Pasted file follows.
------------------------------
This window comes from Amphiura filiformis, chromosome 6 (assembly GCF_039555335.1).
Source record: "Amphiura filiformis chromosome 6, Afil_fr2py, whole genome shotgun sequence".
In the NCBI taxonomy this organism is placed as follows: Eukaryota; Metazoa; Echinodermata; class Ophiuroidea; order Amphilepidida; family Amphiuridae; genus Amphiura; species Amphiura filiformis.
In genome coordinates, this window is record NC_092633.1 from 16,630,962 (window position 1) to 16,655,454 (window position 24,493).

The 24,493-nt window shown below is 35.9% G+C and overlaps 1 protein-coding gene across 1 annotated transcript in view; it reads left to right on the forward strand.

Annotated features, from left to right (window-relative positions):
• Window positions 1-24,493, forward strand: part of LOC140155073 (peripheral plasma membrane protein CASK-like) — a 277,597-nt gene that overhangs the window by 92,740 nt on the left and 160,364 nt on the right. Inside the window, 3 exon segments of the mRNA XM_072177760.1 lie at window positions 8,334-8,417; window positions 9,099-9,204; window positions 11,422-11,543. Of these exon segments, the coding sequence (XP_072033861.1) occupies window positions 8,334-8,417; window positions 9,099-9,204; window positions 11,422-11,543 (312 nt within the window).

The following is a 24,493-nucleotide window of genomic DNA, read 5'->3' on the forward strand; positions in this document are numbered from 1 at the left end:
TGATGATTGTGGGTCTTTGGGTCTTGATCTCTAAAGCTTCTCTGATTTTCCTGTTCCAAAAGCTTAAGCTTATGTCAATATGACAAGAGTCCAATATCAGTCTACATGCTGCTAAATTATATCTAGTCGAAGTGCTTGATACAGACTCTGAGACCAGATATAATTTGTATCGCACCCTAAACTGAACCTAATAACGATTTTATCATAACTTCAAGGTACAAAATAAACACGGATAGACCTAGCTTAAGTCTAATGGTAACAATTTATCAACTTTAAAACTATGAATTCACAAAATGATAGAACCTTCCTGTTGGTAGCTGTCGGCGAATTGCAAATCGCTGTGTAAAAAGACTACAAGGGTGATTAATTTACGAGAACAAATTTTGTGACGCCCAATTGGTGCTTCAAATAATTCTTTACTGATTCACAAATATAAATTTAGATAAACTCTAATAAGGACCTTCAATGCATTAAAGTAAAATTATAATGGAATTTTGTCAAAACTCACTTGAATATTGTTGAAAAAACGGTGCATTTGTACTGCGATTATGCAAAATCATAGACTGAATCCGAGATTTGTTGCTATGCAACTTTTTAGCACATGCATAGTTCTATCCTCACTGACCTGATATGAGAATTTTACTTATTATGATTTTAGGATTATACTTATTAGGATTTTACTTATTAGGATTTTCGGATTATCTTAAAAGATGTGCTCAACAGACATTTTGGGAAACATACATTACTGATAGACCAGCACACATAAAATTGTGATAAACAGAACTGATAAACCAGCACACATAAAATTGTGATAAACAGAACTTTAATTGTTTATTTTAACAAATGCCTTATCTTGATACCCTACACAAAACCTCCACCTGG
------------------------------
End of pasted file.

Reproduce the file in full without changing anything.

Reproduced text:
This window comes from Amphiura filiformis, chromosome 6 (assembly GCF_039555335.1).
Source record: "Amphiura filiformis chromosome 6, Afil_fr2py, whole genome shotgun sequence".
In the NCBI taxonomy this organism is placed as follows: Eukaryota; Metazoa; Echinodermata; class Ophiuroidea; order Amphilepidida; family Amphiuridae; genus Amphiura; species Amphiura filiformis.
In genome coordinates, this window is record NC_092633.1 from 16,630,962 (window position 1) to 16,655,454 (window position 24,493).

The 24,493-nt window shown below is 35.9% G+C and overlaps 1 protein-coding gene across 1 annotated transcript in view; it reads left to right on the forward strand.

Annotated features, from left to right (window-relative positions):
• Window positions 1-24,493, forward strand: part of LOC140155073 (peripheral plasma membrane protein CASK-like) — a 277,597-nt gene that overhangs the window by 92,740 nt on the left and 160,364 nt on the right. Inside the window, 3 exon segments of the mRNA XM_072177760.1 lie at window positions 8,334-8,417; window positions 9,099-9,204; window positions 11,422-11,543. Of these exon segments, the coding sequence (XP_072033861.1) occupies window positions 8,334-8,417; window positions 9,099-9,204; window positions 11,422-11,543 (312 nt within the window).

The following is a 24,493-nucleotide window of genomic DNA, read 5'->3' on the forward strand; positions in this document are numbered from 1 at the left end:
TGATGATTGTGGGTCTTTGGGTCTTGATCTCTAAAGCTTCTCTGATTTTCCTGTTCCAAAAGCTTAAGCTTATGTCAATATGACAAGAGTCCAATATCAGTCTACATGCTGCTAAATTATATCTAGTCGAAGTGCTTGATACAGACTCTGAGACCAGATATAATTTGTATCGCACCCTAAACTGAACCTAATAACGATTTTATCATAACTTCAAGGTACAAAATAAACACGGATAGACCTAGCTTAAGTCTAATGGTAACAATTTATCAACTTTAAAACTATGAATTCACAAAATGATAGAACCTTCCTGTTGGTAGCTGTCGGCGAATTGCAAATCGCTGTGTAAAAAGACTACAAGGGTGATTAATTTACGAGAACAAATTTTGTGACGCCCAATTGGTGCTTCAAATAATTCTTTACTGATTCACAAATATAAATTTAGATAAACTCTAATAAGGACCTTCAATGCATTAAAGTAAAATTATAATGGAATTTTGTCAAAACTCACTTGAATATTGTTGAAAAAACGGTGCATTTGTACTGCGATTATGCAAAATCATAGACTGAATCCGAGATTTGTTGCTATGCAACTTTTTAGCACATGCATAGTTCTATCCTCACTGACCTGATATGAGAATTTTACTTATTATGATTTTAGGATTATACTTATTAGGATTTTACTTATTAGGATTTTCGGATTATCTTAAAAGATGTGCTCAACAGACATTTTGGGAAACATACATTACTGATAGACCAGCACACATAAAATTGTGATAAACAGAACTGATAAACCAGCACACATAAAATTGTGATAAACAGAACTTTAATTGTTTATTTTAACAAATGCCTTATCTTGATACCCTACACAAAACCTCCACCTGG